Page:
Irish in London come together to mourn and reactions to US immigrant crackdown
The top stories in Irish Times Abroad this week
Keith and Keran Byrne.
This week our readers reacted strongly to our most-read story in Irish Times Abroad about the Irish in London attending the funeral of man with no mourners. John Lynch, from Ballylongford in Co Kerry, died last month. He often wore his Kerry jersey in carehome in west London. More than 130 members of the Irish community attended his funeral service. The story highlighted the issue of isolation among elderly Irish people abroad...
Over in the US there has been a lot happening this week. We asked you to share your views on the clampdown on undocumented immigrants in the country, and the responses varied from “come in legit or stay at home” to “I am very concerned about the clampdown on immigrants, with or without documents. Once these things get started, where do they end?” In a high profile case, Irishman Keith Byrne (37) is expected to be deported from the US on Friday unless a last-ditch plea for leniency comes through. His wife says she has not given up hope. In Atlanta, Georgia, Cormac Lambe, from Dundalk, Co Louth, wrote about the people of Atlanta protesting the Immigration and Customs Enforcement (ICE) raids on undocumented migrants in the city in his article: “Imagine if the Irish were characterised as murderers, rapists and drug dealers by the country’s leader?”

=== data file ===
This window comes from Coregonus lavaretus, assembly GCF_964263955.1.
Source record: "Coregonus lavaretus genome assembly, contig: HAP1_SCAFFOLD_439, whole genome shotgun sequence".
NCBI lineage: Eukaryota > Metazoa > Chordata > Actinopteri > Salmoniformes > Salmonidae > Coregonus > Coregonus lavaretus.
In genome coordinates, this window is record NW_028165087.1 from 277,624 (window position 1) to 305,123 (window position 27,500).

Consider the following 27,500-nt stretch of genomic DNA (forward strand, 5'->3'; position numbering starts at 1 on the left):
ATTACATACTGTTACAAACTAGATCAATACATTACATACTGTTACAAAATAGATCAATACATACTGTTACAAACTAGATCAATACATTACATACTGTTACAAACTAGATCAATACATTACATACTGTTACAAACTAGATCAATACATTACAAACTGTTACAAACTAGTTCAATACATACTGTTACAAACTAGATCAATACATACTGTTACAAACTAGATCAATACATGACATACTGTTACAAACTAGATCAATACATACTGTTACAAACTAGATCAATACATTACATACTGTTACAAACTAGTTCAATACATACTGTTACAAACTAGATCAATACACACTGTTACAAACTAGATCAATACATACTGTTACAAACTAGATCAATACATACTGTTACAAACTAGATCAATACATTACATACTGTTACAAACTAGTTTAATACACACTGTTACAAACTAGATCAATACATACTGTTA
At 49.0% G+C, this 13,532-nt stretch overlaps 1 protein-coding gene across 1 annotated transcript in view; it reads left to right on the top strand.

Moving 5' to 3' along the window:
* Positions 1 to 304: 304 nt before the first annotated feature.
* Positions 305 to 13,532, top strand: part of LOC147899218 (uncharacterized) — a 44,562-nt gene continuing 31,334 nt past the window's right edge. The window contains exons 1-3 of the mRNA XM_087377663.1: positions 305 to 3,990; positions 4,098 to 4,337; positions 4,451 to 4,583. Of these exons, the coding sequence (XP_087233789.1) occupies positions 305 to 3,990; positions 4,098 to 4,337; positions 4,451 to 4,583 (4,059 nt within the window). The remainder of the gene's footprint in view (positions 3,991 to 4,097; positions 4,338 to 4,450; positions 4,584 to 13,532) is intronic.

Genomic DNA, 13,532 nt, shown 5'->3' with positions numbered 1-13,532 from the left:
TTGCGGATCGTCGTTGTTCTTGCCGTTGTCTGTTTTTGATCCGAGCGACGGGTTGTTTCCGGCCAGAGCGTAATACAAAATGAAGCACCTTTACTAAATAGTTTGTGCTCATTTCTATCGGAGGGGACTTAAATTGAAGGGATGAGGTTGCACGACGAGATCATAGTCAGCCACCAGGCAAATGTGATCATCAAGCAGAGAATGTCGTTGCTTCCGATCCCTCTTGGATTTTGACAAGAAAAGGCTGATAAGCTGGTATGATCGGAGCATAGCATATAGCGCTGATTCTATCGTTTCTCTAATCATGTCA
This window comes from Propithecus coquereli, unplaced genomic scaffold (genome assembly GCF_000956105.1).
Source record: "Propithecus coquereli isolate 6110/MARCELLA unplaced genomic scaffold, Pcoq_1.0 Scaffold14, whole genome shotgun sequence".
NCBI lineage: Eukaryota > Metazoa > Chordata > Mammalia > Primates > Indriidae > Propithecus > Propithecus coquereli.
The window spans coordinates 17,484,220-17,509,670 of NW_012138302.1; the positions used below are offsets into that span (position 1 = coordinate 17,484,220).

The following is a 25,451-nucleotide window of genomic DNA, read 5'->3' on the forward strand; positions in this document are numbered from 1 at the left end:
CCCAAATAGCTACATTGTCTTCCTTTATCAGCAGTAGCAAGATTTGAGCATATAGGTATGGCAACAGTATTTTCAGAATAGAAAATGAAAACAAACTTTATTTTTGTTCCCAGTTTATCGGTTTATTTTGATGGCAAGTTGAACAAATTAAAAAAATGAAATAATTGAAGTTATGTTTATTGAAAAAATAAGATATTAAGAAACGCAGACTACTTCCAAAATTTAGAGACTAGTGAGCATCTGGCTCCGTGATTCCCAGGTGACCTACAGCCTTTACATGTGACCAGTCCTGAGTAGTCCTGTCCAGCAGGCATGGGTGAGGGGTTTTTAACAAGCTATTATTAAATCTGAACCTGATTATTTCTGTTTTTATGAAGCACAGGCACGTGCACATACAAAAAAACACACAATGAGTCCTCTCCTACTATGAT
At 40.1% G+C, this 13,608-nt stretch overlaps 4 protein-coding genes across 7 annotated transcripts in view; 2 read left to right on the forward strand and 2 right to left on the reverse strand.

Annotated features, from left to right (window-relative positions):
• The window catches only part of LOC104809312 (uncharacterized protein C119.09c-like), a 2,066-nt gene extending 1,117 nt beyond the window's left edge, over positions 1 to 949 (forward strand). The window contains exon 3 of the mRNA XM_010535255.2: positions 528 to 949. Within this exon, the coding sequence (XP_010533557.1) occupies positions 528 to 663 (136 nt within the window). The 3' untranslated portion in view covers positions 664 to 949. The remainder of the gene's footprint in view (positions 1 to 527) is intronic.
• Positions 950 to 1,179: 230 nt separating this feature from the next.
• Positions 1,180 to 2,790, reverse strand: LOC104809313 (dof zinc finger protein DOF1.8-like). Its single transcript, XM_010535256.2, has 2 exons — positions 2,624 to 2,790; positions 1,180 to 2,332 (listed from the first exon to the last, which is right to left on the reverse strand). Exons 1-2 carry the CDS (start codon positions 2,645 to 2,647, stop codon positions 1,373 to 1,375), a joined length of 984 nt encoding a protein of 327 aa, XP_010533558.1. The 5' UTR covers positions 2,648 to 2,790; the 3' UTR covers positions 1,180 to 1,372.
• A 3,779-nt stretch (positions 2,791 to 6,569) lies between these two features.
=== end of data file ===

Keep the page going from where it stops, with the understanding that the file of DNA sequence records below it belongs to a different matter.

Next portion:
Back in the UK, Boris Johnson, who is expected to become prime minister within the week, is making headlines with his remark about Taoiseach Leo Varadkar: “Why isn’t he called Murphy like all the rest of them?” Charming. Peter Flanagan, a comedian based in London, asks “Could Boris be Britain’s first cute hoor prime minister?” and how he commands fierce loyalty despite his conduct, just like some of our own.
There’s been plenty of debate on the emigrant vote referendum this week but the Government has yet to confirm if the referendum will be held in October or November, or even later. Ministers pointed out in Cabinet that holding the referendum to extend the vote in presidential elections to Irish people living abroad in October would clash with Brexit deadline. One Minister predicted the referendum would not be held until early 2020. We will keep you updated.
Leaving politics to the side, Alan Rownan has written about how golf has bridged the gap between him, living in London, and his father, living in Dublin, and where he plans to be for the British Open this weekend.
Also popular this week is an article from Roy O’Hara, originally from Leitrim, on how agencies in Ireland ignored the experience he had gained in New Zealand: “I didn’t want to go back and have to start from scratch,” he wrote about his decision to stay in Auckland.
Our Extraordinary Emigrants story this week is about musical prodigy Arthur Sullivan, whose parents were both Irish, and the curse of popularity.
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